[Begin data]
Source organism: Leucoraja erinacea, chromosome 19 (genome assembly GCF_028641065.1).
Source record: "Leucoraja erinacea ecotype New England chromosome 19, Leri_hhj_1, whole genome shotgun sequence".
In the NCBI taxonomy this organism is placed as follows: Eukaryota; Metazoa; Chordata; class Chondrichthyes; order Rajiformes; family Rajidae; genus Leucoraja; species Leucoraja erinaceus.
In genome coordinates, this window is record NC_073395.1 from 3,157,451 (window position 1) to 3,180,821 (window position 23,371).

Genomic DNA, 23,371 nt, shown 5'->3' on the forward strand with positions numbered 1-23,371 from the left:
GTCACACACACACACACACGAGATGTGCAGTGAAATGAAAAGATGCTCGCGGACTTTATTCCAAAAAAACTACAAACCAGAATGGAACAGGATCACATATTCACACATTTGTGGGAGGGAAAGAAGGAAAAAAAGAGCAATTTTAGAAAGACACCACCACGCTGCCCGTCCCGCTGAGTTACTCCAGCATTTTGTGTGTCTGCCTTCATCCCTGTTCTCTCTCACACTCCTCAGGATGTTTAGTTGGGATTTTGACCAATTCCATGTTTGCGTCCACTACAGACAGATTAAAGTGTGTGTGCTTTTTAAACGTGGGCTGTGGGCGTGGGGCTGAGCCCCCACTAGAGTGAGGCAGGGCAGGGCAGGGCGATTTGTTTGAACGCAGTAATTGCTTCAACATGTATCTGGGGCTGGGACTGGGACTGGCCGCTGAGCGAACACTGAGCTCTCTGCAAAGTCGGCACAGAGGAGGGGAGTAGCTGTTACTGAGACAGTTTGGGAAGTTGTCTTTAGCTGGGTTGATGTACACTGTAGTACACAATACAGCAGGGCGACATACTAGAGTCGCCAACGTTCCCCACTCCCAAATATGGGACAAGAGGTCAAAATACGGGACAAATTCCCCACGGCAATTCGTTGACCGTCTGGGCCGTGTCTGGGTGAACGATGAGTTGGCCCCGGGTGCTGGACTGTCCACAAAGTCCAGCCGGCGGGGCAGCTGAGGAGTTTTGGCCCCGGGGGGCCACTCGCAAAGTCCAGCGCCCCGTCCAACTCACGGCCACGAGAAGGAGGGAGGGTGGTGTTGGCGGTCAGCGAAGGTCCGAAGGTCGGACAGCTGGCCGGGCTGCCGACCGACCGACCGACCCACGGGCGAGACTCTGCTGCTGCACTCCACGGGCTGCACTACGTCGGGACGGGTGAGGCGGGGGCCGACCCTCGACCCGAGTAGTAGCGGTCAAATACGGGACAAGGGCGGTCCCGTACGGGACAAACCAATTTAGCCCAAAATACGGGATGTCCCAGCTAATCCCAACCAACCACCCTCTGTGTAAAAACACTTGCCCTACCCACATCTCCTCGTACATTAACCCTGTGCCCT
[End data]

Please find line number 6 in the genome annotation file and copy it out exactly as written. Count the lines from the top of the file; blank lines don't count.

GTCACACACACACACACACGAGATGTGCAGTGAAATGAAAAGATGCTCGCGGACTTTATTCCAAAAAAACTACAAACCAGAATGGAACAGGATCACATATTCACACATTTGTGGGAGGGAAAGAAGGAAAAAAAGAGCAATTTTAGAAAGACACCACCACGCTGCCCGTCCCGCTGAGTTACTCCAGCATTTTGTGTGTCTGCCTTCATCCCTGTTCTCTCTCACACTCCTCAGGATGTTTAGTTGGGATTTTGACCAATTCCATGTTTGCGTCCACTACAGACAGATTAAAGTGTGTGTGCTTTTTAAACGTGGGCTGTGGGCGTGGGGCTGAGCCCCCACTAGAGTGAGGCAGGGCAGGGCAGGGCGATTTGTTTGAACGCAGTAATTGCTTCAACATGTATCTGGGGCTGGGACTGGGACTGGCCGCTGAGCGAACACTGAGCTCTCTGCAAAGTCGGCACAGAGGAGGGGAGTAGCTGTTACTGAGACAGTTTGGGAAGTTGTCTTTAGCTGGGTTGATGTACACTGTAGTACACAATACAGCAGGGCGACATACTAGAGTCGCCAACGTTCCCCACTCCCAAATATGGGACAAGAGGTCAAAATACGGGACAAATTCCCCACGGCAATTCGTTGACCGTCTGGGCCGTGTCTGGGTGAACGATGAGTTGGCCCCGGGTGCTGGACTGTCCACAAAGTCCAGCCGGCGGGGCAGCTGAGGAGTTTTGGCCCCGGGGGGCCACTCGCAAAGTCCAGCGCCCCGTCCAACTCACGGCCACGAGAAGGAGGGAGGGTGGTGTTGGCGGTCAGCGAAGGTCCGAAGGTCGGACAGCTGGCCGGGCTGCCGACCGACCGACCGACCCACGGGCGAGACTCTGCTGCTGCACTCCACGGGCTGCACTACGTCGGGACGGGTGAGGCGGGGGCCGACCCTCGACCCGAGTAGTAGCGGTCAAATACGGGACAAGGGCGGTCCCGTACGGGACAAACCAATTTAGCCCAAAATACGGGATGTCCCAGCTAATCCCAACCAACCACCCTCTGTGTAAAAACACTTGCCCTACCCACATCTCCTCGTACATTAACCCTGTGCCCT